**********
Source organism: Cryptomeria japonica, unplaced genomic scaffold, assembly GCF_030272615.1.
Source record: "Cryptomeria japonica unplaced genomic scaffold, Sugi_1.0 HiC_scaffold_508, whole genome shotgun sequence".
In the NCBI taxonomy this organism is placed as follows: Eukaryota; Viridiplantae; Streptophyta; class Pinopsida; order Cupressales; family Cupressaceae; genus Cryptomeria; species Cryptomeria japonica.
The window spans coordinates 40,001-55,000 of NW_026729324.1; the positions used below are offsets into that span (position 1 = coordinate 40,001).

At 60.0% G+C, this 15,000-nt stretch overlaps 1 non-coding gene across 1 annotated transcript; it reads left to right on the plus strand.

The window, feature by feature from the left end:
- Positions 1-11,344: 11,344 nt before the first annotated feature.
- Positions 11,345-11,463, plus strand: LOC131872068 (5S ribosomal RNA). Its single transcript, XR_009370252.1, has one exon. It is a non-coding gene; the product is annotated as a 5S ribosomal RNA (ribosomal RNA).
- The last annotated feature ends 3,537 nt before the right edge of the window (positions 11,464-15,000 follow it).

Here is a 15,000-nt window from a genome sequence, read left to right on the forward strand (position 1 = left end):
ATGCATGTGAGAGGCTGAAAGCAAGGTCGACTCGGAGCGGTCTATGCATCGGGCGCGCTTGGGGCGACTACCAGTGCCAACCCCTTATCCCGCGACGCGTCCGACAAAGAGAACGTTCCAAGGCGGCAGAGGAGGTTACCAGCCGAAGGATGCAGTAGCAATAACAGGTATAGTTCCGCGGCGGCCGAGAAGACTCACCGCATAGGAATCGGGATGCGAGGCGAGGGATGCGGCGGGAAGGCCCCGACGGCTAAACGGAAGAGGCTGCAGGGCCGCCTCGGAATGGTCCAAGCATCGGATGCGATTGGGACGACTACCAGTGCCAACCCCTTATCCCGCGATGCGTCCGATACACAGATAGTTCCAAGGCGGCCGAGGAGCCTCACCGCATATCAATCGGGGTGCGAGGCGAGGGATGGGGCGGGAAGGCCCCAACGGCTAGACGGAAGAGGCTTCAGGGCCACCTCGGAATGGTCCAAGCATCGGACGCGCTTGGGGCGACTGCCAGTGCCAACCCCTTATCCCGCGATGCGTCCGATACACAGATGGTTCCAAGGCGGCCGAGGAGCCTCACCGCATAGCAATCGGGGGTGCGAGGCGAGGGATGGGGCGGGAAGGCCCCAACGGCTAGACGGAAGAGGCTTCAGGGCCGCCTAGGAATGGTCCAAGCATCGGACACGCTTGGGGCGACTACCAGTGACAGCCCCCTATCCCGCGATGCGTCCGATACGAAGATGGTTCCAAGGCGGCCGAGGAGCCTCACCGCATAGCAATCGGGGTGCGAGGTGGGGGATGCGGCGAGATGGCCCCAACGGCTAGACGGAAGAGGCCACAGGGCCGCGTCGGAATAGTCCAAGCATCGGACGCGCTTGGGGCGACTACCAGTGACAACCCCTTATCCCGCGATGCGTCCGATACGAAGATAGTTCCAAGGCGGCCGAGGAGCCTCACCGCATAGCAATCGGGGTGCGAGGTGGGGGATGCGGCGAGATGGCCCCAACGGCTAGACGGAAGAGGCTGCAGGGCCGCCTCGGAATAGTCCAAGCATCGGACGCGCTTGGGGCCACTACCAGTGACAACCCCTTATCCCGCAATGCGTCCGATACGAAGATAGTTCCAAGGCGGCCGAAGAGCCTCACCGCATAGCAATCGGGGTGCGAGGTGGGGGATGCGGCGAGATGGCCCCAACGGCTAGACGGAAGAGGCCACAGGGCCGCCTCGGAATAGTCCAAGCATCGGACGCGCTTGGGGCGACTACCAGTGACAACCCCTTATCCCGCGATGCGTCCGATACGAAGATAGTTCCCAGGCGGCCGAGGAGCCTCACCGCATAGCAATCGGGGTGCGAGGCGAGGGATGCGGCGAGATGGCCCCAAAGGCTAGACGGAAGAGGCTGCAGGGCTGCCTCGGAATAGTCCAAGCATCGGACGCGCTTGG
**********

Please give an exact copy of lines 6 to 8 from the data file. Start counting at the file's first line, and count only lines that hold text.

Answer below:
The window, feature by feature from the left end:
- Positions 1-11,344: 11,344 nt before the first annotated feature.
- Positions 11,345-11,463, plus strand: LOC131872068 (5S ribosomal RNA). Its single transcript, XR_009370252.1, has one exon. It is a non-coding gene; the product is annotated as a 5S ribosomal RNA (ribosomal RNA).